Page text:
My version of Internet Explorer uses the following user agent:
User-Agent: Mozilla/4.0 (compatible; MSIE 8.0; Windows NT 6.1; blah blah blah
Why does it do this? Theoretically, can Mozilla Foundation sue Microsoft for use of their trademark?
Questions on Super User are expected to relate to computer software or computer hardware within the scope defined by the community. Consider editing the question or leaving comments for improvement if you believe the question can be reworded to fit within the scope. Read more about reopening questions here.If this question can be reworded to fit the rules in the help center, please edit the question.
Regarding theoretical possibility of lawsuits, Super User cannot provide (valid) legal opinions. However, as to why IE identifies itself as Mozilla in the user-agent string, see this (somewhat tongue-in-cheek) blog post for the nitty gritty.
Essentially, the Mozilla Foundation didn't exist (as we know it) until the beginning of the 21st Century. The name Mozilla was taken from the original name of the browser which would eventually become Netscape Navigator. IE supported Navigator's special additional features, but wasn't actually Navigator, and thus identified itself in this way to flag that it was compatible with the Mozilla family. At the time, using the browser's user-agent string was a common way to do compatibility testing. (Now there are much more advanced ways which revolve typically around detecting the actual DOM/scripting capabilities of the browser.)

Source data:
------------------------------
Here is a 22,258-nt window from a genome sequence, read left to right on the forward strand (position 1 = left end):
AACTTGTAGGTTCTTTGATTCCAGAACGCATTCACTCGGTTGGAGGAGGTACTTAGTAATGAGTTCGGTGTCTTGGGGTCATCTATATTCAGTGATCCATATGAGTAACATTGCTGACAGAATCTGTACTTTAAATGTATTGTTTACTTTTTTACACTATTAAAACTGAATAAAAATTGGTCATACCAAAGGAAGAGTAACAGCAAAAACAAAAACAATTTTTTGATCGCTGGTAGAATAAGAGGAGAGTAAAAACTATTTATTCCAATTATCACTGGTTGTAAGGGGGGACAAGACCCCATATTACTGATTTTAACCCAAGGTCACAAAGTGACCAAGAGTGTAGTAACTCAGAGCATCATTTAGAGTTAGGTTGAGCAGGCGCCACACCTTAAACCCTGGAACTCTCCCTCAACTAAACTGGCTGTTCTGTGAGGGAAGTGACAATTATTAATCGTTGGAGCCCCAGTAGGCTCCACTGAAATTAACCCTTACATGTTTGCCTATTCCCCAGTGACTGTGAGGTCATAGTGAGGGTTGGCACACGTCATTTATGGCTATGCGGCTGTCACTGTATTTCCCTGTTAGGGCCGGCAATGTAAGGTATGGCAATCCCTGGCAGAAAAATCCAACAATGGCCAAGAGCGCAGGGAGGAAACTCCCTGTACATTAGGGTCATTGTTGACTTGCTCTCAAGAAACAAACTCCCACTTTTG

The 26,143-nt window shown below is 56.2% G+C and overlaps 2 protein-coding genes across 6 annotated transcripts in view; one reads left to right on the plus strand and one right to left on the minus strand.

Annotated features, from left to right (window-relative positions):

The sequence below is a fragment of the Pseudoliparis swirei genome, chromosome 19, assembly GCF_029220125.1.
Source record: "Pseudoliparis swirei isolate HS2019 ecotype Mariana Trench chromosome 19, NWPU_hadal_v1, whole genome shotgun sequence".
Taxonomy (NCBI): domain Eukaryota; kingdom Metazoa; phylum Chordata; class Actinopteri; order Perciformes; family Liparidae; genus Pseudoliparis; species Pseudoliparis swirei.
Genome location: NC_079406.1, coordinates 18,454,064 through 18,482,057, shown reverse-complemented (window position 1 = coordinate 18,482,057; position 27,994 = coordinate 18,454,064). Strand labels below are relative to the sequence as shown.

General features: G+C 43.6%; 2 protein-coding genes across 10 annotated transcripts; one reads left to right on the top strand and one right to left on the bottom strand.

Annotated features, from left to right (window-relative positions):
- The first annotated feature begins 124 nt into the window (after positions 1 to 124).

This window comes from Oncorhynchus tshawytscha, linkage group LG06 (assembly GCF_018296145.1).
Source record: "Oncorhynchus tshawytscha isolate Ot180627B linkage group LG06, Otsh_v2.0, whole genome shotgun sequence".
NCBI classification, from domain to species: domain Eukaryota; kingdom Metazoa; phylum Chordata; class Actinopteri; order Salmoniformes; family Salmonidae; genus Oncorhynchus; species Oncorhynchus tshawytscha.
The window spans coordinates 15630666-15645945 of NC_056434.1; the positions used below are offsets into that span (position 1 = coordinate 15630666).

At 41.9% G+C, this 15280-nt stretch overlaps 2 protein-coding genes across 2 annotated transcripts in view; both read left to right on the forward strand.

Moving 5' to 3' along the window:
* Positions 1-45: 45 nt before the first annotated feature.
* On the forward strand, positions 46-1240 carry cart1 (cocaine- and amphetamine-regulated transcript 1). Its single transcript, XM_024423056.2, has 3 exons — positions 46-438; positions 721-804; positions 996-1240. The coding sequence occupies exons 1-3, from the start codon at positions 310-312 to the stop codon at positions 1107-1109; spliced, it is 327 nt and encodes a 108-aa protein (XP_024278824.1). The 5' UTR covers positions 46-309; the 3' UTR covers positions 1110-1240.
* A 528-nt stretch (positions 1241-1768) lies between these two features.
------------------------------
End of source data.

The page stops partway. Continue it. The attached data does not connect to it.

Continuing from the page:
When Netscape Navigator was killed, it was rebirthed as the Gecko HTML rendering engine and the Mozilla browser. The Firefox branding came about a bit later, but several other Gecko-powered browsers existed at one point. (I distinctly remember using early versions of Camino on the Mac, I believe prior to Firefox's existence on Mac.)
No, mainly because of this thing called "for purposes of interoperability"
(Warning, sarcasm ahead.)
In ancient internet times web sites began to check user agents. They would throw a shoe and display bad HTML, or scary warning messages to the user if the browser wasn't "Mozilla" because obviously a browser that wasn't Mozilla couldn't display their advanced content.
So IE had to call itself Mozilla.
And then browsers that didn't say they were MSIE or Netscape couldn't get advanced content from sites, because they were deemed "too old" but really they were Opera, or Konqueror, or Safari, or Chrome...etc.
And so began, as John Rudy's answer stated, a long line of "I'm really X, but so everyone else will show me their content for Y, I'm going to say I'm Y (but X wearing a mask)"
And so basically, user agent sniffing is useless.